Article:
In times of physical, social, and medical uncertainty, we can take steps to protect ourselves and promote recovery. At present, these steps include hand-washing, social distancing, and staying at home. The ancient Israelites also had ways to diagnosis and remedy illnesses, and they even practiced social distancing to ensure collective health. For the skin ailment known as tzara’at (צרעת), the priests would examine the patient to ascertain the right healing procedure (see Leviticus 13-14). While the prescriptions in Leviticus are for the sake of the body, Deuteronomy links tzara’at to the principle of setting one’s mind on the Lord. In this way, the Torah highlights the need to take care of our spiritual health alongside our physical wellbeing; meditation on Scripture and remembrance of God support the spirit, just as proper medical care supports the body.
According to Leviticus, the skin ailment of tzara’at (צרעת) necessitates priestly examination. If a spot on the skin “has turned white and the disease appears to be deeper than the skin of one’s body, it is a case of tzara’at” (13:3). Those who exhibit possible symptoms of tzara’at are isolated, sometimes for a period of 14 days: “If the spot is white… but appears no deeper than the skin… the priest shall shut up the stricken person for seven days…. And if the disease has not spread in the skin, then the priest shall shut up [the person] for another seven days” (13:4-5). In ancient Israel, the people knew the value of personal separation for the sake of health safety. Leviticus preserves a divine precedent for the kind of social-distancing that we can, and should, practice today.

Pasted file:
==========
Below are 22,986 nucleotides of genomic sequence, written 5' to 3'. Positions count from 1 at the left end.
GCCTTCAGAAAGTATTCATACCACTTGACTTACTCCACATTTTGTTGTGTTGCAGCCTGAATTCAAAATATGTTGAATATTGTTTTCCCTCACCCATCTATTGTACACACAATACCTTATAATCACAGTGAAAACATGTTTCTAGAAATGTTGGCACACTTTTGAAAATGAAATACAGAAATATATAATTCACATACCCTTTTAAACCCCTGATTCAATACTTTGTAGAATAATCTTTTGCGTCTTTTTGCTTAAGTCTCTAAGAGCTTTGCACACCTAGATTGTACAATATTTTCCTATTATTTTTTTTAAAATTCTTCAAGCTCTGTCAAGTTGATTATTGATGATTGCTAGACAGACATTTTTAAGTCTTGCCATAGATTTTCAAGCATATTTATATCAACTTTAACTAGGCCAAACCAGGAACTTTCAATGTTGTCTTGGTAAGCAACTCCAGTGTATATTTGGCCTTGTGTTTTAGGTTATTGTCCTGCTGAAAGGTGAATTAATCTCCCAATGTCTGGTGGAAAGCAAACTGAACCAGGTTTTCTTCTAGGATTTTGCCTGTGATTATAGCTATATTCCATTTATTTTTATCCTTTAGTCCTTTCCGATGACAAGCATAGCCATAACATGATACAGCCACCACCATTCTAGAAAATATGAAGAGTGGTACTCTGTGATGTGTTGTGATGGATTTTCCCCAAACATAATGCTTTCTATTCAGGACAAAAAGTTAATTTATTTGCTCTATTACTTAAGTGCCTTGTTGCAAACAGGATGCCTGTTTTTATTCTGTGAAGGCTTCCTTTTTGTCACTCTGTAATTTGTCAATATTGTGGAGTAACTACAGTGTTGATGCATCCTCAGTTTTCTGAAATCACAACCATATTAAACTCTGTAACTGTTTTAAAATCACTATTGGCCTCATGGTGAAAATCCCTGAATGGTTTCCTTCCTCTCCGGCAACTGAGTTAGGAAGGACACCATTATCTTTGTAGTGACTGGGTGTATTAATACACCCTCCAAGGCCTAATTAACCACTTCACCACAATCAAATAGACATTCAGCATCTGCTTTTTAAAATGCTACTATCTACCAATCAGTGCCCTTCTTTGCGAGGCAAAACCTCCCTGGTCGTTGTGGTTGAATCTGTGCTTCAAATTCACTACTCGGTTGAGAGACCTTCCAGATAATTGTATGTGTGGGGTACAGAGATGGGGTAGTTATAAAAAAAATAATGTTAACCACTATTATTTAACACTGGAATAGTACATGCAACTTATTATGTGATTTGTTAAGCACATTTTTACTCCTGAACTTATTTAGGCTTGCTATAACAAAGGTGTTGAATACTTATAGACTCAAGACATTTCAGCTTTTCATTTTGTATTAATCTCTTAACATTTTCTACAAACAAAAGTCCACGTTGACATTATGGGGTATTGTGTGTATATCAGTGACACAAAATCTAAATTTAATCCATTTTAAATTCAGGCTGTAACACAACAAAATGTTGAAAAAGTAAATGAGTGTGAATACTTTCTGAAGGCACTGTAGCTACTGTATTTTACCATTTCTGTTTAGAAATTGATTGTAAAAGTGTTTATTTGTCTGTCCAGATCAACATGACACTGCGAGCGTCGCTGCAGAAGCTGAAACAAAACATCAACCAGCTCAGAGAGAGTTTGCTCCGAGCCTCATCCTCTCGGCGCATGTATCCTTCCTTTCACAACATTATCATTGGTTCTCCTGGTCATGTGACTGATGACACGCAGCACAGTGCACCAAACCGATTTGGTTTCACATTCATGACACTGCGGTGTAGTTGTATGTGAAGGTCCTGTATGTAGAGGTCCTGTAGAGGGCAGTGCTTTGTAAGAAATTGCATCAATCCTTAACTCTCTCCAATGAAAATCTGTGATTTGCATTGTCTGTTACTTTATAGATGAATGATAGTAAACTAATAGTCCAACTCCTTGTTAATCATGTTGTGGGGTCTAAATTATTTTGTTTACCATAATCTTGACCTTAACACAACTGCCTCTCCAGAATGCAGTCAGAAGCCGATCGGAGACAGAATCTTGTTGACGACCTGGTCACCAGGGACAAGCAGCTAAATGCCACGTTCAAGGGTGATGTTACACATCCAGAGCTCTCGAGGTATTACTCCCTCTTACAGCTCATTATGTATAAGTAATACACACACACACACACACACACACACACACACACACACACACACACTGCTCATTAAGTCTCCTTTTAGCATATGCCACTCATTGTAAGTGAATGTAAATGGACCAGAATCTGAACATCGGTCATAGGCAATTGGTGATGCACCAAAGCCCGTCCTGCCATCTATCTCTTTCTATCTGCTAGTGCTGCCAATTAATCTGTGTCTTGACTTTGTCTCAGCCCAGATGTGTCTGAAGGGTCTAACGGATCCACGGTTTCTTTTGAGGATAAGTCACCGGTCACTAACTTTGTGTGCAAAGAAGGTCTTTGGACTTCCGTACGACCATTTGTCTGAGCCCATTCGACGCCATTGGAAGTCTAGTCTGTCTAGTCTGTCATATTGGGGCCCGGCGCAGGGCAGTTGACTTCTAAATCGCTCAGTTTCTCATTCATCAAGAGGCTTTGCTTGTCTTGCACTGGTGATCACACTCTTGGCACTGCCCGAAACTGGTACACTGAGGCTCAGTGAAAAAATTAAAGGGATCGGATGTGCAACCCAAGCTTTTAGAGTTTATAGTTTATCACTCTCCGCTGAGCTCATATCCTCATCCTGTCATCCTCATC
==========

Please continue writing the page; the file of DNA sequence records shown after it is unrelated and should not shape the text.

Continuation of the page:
Deuteronomy also highlights the importance of following the tzara’at instructions: “Take care (השׁמר; hishamer) in a case of tzara’at, that you observe diligently (לשׁמר מאד; lishmor meod), and do according to all that the Levitical priests shall direct you” (24:8). The Hebrew words for “take care” and “observe” come from שׁמר (shamar), which means to “keep” or “guard.” The charge to “take care” (השׁמר; hishamer) in this verse is the last of ten such instances in Deuteronomy—most of which remind readers to “take care” in their relationship with God. For example, Deuteronomy 6:12 reads, “Take care (השׁמר) lest you forget the Lord, who brought you out of the land of Egypt.” Moses also tells his people to “take care” to preserve their knowledge of Torah: “Take care (השׁמר) lest you forget the covenant of the Lord your God… by not keeping his commandments” (4:23; 8:11). The responsibility to “take care” also extends to one’s neighbors: “Take care (השׁמר) that you do not neglect the Levite… [or] your poor brother” (12:19; 15:9). Finally, at the end of all these declarations to “take care” in our relationships with God and others—bonds that Jesus puts at the very heart the Torah (see Matt 22:36-40; Mk 12:28-32; cf. Deut 6:5; Lev 19:18)—Deuteronomy says to “take care” with skin ailments (24:8). Thus, the Torah uses the command to “take care” in order to connect spiritual practices (like Scripture study and remembrance of God and neighbor) with principles of bodily health, and thereby underscores the importance of both physical and theological care.